Jane washed and dressed Andrew in his best clothes. Della kept coming into the room, trying to get Andrew to wake up. There was nothing Jane could do to help the child understand that Andrew was no longer there. John Carter would come and carry her from the room. Finally, Sarah took her home with her. Jane combed Andrews unruly light brown hair thinking that it made no difference. There was no way to tame it. In death, as in life, his hair had a life of its own. She kissed him goodbye and allowed John Carter and George to put him in the coffin.
On a cold, blustery day, they laid Joseph Andrew to rest. He was buried on the knoll behind the cliff house. The Cliff House was Andrew’s favorite place. He was the only child who had memories of living there and it held a special place in his heart. When Jane couldn't find him, she knew he would be there. She always respected his privacy and left him alone.
It seemed the whole valley had made the trek. The Rhea’s were well liked and everyone loved Andrew. Of course, there was family and that was no small number. Caroline made the long trip alone from Virginia but family mattered. Grandma Lucy and Grandma Polly stood with their children. Both of them had suffered loss and knew the darkness that filled their children’s souls. The only thing they had to offer was their support and love. It wouldn’t be enough, it never was.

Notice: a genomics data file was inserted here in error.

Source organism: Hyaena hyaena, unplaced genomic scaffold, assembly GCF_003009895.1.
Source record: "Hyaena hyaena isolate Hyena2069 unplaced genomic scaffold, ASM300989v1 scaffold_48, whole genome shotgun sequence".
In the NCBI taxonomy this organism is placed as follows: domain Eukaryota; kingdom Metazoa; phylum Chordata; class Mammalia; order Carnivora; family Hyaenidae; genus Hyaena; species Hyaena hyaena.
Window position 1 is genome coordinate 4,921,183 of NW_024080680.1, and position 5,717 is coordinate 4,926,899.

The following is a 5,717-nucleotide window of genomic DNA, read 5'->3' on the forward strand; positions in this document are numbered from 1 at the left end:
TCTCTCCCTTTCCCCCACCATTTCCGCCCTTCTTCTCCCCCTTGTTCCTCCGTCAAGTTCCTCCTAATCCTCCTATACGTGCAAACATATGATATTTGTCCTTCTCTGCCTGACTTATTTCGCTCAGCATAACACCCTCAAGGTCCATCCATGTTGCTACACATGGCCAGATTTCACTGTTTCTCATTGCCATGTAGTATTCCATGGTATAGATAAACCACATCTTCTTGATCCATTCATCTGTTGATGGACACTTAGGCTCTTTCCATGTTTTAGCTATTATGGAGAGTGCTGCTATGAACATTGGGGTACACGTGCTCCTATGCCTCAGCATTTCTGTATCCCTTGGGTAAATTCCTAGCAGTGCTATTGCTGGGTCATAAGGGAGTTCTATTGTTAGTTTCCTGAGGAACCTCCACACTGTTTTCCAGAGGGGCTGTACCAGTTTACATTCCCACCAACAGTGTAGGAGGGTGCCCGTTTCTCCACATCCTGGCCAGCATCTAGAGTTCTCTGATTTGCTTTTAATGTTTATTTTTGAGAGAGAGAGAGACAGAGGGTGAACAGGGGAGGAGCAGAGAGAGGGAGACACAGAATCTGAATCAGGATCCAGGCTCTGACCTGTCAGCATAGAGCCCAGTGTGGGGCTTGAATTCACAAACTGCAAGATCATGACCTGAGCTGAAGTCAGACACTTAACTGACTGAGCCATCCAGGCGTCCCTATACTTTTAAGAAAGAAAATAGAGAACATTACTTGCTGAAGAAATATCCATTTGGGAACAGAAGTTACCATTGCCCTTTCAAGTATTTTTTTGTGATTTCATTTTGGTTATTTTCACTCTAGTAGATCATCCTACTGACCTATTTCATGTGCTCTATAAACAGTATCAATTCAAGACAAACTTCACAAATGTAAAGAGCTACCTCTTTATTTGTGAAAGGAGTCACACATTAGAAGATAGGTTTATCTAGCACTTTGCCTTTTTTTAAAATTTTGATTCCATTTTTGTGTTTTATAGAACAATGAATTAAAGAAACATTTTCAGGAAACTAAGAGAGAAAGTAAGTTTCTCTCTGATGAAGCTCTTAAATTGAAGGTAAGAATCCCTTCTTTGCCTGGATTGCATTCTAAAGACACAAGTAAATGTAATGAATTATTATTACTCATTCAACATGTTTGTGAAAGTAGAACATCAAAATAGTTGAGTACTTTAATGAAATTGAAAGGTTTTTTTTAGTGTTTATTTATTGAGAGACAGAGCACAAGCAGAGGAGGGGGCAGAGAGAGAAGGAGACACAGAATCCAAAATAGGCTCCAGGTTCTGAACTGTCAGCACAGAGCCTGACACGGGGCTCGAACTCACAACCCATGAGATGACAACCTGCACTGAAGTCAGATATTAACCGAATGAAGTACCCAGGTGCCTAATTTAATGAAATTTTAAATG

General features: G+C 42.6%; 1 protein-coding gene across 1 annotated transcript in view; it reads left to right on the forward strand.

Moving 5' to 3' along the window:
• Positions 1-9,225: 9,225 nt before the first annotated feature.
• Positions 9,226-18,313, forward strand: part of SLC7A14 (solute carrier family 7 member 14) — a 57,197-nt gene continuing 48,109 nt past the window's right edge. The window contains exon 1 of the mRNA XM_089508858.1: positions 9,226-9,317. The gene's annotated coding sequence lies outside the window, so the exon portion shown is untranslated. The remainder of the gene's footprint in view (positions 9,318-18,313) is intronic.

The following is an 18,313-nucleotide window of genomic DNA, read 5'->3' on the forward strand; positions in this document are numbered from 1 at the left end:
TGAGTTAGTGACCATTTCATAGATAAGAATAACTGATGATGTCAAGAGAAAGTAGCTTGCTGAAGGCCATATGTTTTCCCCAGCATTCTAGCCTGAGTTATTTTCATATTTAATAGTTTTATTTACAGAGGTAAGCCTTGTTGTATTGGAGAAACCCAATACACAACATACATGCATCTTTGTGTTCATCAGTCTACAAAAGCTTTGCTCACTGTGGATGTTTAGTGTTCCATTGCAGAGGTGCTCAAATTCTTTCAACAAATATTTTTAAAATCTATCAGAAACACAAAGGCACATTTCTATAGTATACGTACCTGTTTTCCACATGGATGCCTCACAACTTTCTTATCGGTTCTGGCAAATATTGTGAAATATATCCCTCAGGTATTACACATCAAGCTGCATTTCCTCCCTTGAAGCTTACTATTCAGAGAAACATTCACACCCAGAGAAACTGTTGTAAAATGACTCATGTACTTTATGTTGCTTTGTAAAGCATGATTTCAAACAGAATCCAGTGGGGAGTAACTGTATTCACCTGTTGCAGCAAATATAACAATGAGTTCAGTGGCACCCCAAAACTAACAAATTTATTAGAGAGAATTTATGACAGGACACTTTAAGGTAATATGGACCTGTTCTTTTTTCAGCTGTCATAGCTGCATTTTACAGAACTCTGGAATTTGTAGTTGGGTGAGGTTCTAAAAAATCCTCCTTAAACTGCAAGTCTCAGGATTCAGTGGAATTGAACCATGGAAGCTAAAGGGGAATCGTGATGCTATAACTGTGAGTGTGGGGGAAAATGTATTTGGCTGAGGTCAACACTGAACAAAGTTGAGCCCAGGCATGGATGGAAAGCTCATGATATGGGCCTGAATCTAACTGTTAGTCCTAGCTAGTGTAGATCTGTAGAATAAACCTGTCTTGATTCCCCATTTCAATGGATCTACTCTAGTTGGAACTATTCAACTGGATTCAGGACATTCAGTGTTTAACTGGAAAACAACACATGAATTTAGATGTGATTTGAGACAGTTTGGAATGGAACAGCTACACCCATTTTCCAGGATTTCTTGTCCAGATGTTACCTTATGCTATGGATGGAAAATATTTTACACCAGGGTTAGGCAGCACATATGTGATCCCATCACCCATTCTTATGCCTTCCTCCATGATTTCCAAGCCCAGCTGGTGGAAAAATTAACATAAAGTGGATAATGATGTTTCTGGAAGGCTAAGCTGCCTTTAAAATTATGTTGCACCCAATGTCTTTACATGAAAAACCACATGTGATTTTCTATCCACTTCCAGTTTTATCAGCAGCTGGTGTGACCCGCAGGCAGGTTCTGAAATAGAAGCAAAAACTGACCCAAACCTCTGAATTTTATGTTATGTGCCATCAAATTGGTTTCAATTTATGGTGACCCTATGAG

The Preacher talked about Andrew being in Heaven. He read from 2 Corinthians, sharing verse 4. “Who gives us comfort in all our troubles, so that we may be able to give comfort to others who are in trouble, through the comfort with which we ourselves are comforted by God."
At the end of the service he asked all of them to join in singing, "God be with you till we meet again."
The old and the young together sang as one voice.
God be with you till we meet again,
By His counsels guide, uphold you,
With His sheep securely fold you,
God be with you till we meet again.
Till we meet, till we meet,
Till we meet at Jesus’ feet;
Till we meet, till we meet,
God be with you till we meet again.
Jane believed that she would see Andrew again. She knew that God would comfort her but she was not yet ready. She was the last to leave, there was one more thing she needed to do. She sent everyone away, not wanting to make things worse for her children. She waited until everyone reached the road below and then sat down and cried.